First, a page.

NASA Tests New Green Propellants for Satellites

To stay in the proper orbit, many satellites have thrusters – small rocket engines – that fire to change altitude or orientation in space. On Earth, where gravity dominates, five pounds of thrust, equivalent to 22 Newtons of force, may seem small, but in space, it doesn’t take much thrust to move a large spacecraft.

This image reveals a temperature profile of a 22 Newton thruster using the green propellant LMP-103S during a 10-second pulsing test that ratchets the temperature upward. (NASA/MSFC/Christopher Burnside)

Currently, most satellite thrusters are powered by hydrazine, a toxic and corrosive fuel that is dangerous to handle and store. In a quest to replace hydrazine with a more environmentally friendly fuel, NASA is testing thrusters propelled by green propellants that can provide better performance than hydrazine without the toxicity.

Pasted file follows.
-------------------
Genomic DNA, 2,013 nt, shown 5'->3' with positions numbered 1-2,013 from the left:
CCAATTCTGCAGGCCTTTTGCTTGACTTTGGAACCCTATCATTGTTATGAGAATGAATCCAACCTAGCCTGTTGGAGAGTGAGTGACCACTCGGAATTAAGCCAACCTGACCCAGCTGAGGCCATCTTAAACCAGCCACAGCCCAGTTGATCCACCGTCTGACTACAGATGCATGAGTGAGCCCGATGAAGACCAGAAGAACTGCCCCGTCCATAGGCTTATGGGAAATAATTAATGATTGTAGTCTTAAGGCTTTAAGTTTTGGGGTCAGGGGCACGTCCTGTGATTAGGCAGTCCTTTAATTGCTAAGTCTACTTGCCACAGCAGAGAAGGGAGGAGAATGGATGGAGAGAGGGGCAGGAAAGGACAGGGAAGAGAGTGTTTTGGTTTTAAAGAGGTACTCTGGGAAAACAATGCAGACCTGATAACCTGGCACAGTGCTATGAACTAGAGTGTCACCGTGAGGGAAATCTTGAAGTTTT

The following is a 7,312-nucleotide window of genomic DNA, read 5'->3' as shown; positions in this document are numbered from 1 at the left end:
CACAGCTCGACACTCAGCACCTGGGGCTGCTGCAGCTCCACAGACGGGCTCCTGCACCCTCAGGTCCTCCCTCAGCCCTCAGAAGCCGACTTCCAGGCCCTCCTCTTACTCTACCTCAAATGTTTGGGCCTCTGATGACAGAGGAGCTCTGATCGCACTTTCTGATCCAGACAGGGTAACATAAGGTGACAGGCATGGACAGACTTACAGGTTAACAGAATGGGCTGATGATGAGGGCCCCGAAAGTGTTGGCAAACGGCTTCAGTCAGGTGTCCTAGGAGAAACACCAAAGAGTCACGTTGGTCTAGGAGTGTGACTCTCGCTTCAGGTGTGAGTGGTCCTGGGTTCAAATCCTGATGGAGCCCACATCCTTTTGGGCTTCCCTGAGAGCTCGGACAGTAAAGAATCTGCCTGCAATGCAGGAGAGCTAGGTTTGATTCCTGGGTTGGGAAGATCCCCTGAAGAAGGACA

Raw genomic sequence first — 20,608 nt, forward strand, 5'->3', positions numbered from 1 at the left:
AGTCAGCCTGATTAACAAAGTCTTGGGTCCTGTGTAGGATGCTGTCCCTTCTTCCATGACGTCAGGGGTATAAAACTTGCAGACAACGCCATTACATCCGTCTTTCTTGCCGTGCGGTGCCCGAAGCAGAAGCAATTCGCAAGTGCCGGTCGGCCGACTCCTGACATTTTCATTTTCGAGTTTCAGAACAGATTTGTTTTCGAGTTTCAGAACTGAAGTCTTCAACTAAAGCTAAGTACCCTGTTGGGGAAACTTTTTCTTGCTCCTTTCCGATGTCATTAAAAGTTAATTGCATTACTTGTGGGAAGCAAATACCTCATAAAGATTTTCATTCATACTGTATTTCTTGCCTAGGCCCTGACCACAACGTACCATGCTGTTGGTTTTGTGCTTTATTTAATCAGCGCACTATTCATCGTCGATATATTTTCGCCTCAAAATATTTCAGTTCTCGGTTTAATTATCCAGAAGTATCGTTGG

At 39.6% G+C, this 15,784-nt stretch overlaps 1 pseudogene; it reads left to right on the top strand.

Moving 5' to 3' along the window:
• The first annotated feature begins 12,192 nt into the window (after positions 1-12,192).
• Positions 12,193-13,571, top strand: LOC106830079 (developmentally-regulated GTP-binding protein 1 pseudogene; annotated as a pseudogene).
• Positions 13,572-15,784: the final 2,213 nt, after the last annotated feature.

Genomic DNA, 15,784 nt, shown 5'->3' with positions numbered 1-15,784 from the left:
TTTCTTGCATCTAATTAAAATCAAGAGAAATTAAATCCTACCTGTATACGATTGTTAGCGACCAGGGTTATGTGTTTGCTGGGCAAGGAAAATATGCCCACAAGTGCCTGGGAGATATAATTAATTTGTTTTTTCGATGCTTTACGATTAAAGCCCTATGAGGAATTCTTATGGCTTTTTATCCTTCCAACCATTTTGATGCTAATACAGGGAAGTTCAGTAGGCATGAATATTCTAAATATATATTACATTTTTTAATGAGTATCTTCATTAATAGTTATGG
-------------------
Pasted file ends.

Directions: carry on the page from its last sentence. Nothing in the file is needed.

NASA recently completed hot-fire tests with thrusters powered by two different green propellants – AF-M315E and LMP-103S. Both are ionic liquid-based blends that are less toxic and less flammable than hydrazine, which makes them easier and less costly to store, handle, and fuel up spacecraft before launch. Additionally, the new propellants offer higher performance, delivering more thrust for a given quantity of propellant than hydrazine.